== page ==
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The Pamphlet Collection of Sir Robert Stout: Volume 73

The Southland Daily News, Friday, April 27, 1894

The Southland Daily News, Friday, April 27, 1894,

said: "The Californians had over 15,000,000 of fruit trees, besides 225,000 [unclear: ac] vines. In 1890 they supplied the wants of a quarter of a million of fruit-eating [unclear: p] and in addition, shipped

Fresh fruits 87,277,430
Dried fruits 43,811,450
Raisins 28,860,920
Canned fruits 80,465,080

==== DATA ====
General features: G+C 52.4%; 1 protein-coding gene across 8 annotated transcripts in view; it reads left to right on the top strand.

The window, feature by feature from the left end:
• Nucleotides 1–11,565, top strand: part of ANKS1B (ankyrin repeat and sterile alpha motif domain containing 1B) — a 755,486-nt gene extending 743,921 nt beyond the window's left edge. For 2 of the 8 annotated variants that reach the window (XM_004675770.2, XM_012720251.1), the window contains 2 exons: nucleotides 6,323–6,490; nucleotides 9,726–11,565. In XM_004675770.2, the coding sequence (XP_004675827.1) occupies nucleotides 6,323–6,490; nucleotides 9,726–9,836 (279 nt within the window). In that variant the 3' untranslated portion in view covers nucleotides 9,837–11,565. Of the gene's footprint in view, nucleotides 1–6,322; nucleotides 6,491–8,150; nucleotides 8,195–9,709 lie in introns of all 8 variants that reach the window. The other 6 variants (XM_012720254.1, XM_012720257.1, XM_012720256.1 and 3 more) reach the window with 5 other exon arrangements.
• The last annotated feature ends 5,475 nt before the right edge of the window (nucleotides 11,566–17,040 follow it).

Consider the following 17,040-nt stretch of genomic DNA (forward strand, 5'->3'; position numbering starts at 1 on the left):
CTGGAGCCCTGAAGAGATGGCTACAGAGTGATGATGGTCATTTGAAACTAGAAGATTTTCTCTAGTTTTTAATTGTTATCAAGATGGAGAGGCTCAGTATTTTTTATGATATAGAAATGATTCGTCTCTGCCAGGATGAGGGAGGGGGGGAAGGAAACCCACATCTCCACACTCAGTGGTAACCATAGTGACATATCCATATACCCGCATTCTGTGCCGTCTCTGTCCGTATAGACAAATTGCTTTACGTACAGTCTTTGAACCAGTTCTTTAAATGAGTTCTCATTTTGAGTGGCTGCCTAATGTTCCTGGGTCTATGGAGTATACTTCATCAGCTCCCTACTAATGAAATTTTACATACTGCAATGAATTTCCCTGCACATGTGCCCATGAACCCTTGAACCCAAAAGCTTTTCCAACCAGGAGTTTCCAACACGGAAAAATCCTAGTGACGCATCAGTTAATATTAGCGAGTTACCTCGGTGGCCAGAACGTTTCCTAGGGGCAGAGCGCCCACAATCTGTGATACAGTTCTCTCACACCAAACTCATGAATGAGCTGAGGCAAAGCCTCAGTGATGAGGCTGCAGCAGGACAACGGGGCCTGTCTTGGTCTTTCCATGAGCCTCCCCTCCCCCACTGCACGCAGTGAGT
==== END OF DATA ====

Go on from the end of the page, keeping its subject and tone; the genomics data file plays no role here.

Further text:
This in addition to making 17,000,000 gallons of wine. There was no country which the climatic conditions were so favourable or had, in proportion to its [unclear: s] large an area of land suited for the production of good apples as New Zealan[unclear: d], trees were early and abundant bearers, the fruit large, handsome, rich in [unclear: flaroz] of quality equal to anything that could be grown in any part of the world. Th[unclear: e] could be grown upon almost any soil—except peaty on the one hand and ver[unclear: y] clayey on the other—which allowed extension of the roots to a considerabl[unclear: e] the most suitable soil being a deep rich calcareous loam. Apple culture wa[unclear: s], fore, bound to become a source of wealth to this country, as the fruit could b[unclear: e] in so many ways—for home use, cider-making, drying by evaporators and [unclear: ex] If practicable apples should be picked on a moderately cool day and placed in [unclear: a] ately cool shed protected from the sun in which case they would not gather [unclear: mci] page 9 [unclear: ing] given some valuable hints as to the storage and packing of fruit, evaporation [unclear: nning], Mr. Blackmore said it might be